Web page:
Uncertainty/Error in Measurment - slider-dpchemistry-11

```Uncertainty/Error in
Measurment
Year 11 DP Chemistry
R. Slider
Uncertainty and Error
All experimental measurements contain some
amount of uncertainty because we are limited by
the precision of the instruments that we are
using.
Error in measurement is introduced when
instruments are calibrated incorrectly or used
incorrectly.
Random vs. Systematic
Random Uncertainties
Systematic Error
Random uncertainty comes from
fluctuations in measurements
that can be greater or less than
the actual result.
These often stem from the
limitations of the equipment
being used or limitations of the
experimenter (e.g. how
precisely you can read a scale)
These errors can never be
eliminated completely, but can
be reduced by using repeats
Systematic error always affects the
measurement in one direction
only
These are due to either flaws in an
instrument that is calibrated
are too high for example) or
from experimenter error such as
in parallax error where, for
consistently too low
These are reduced by good
experimental design
Reporting Uncertainty
Analogue instruments
Digital instruments
Instruments such as
thermometers and measuring
cylinders have various divisions
electronic balances have various
precision levels
The uncertainty of an analogue
scale is +/- half of the smallest
division
The uncertainty of a digital scale
is +/- the smallest scale division
Precision and Accuracy
• Precision refers to how close repeated
measurements are to one another (has the least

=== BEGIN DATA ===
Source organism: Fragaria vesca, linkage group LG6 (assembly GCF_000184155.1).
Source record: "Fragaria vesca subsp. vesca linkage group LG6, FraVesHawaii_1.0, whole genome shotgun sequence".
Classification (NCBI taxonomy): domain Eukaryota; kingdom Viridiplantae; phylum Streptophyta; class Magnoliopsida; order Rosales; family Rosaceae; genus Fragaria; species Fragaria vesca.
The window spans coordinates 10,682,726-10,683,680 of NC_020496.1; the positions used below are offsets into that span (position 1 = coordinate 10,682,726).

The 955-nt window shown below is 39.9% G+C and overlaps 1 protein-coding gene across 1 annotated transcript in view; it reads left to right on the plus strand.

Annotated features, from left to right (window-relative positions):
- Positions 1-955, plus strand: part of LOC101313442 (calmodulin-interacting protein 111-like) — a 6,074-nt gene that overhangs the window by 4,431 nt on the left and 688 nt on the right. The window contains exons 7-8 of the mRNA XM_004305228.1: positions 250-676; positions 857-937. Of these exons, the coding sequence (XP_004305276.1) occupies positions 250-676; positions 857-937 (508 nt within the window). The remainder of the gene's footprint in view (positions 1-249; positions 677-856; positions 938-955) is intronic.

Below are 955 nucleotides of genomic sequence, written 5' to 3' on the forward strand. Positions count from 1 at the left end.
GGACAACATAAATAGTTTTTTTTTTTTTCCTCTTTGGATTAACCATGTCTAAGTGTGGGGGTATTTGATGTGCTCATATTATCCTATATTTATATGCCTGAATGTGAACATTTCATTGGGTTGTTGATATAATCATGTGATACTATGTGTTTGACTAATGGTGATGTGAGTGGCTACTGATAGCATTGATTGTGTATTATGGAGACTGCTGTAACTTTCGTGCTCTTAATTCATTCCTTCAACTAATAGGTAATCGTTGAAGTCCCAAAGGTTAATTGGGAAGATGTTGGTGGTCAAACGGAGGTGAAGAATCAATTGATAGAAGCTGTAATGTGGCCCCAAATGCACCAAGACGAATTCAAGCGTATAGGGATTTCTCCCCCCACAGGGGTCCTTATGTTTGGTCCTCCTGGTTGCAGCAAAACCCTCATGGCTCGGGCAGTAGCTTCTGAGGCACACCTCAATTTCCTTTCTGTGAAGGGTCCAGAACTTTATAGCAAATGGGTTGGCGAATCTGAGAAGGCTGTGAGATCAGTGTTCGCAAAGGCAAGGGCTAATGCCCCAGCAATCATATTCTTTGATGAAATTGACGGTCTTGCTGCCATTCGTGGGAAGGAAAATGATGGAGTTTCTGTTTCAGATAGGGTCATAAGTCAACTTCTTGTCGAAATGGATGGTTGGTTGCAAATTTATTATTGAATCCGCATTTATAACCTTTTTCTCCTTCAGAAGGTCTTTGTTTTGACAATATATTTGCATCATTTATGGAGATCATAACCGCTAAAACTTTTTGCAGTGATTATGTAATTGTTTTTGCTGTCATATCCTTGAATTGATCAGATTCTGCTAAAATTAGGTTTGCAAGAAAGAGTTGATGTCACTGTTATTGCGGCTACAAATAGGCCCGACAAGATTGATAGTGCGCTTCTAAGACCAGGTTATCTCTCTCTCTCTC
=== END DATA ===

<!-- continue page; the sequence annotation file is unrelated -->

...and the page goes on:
uncertainty/random errors)
• Accuracy refers to how close a value is to an
accepted (true) value. Small systematic errors
Precision and Accuracy
Example: Two groups are determining the gas
constant value (8.314 J/mol K). Results are:
Group A: 8.537; 8.487; 8.598; 8.492; 8.472
(Avg=8.517)
Group B: 8.13; 7.94; 8.44; 8.54; 8.22 (Avg =8.25)
Which group is more precise?
Group A (less variation/uncertainty)
Which group is more accurate?
Group B (closer to accepted value)
Significant Figures
Significant figures (s.f.) establish the precision of a number.
The rules:
1. All non-zero numbers are ALWAYS significant (e.g. 1, 2, 3...)
2. Zeroes between 2 non-zero or 2 significant numbers are ALWAYS
significant.
3. Zeros used to locate a decimal point (placeholders) are NOT significant
4. Zeroes which are SIMULTANEOUSLY to the right of the decimal point
AND at the end of the number are ALWAYS significant
5. The last significant figure on the right is the one which is somewhat
uncertain
For operations:
• When adding/subtracting, the number of digits to the right of the decimal
is the same as the number with the fewest digits to the right
• When multiplying/dividing, the number of s.f. in the answer is the same as
the least number of s.f. in any of the original numbers.
Significant Figures Examples
Determine the number of s.f. in each of these numbers
and the rule # that led you to that conclusion.
Tabulate results.
a)48,923
b)3.967
c)900.06
d)0.0004
e)8.1000
f)501.040
g)3,000,000
h)10.0
Significant Figures Examples
Number
# Significant figures
Rule
48,923
5
1
3.967
4
1
900.06
5
1,2
0.0004
1
1,3
8.1000
5
1,4
501.040
6
1,2,4
3,000,000
unspecified
1,3
10.0
3
1,2,4
Absolute and % Uncertainty
Once you have determined the uncertainty of a
single measurement (as a ± value) you can easily
determine % uncertainty.
For example:
You determine the mass of a sample to be 24.56
±0.01g. Your absolute uncertainty is 0.01g and %
uncertainty = (o.o1÷24.56) x 100 = o.04%
Absolute and % Uncertainty
When multiple readings are combined, the
following rules apply: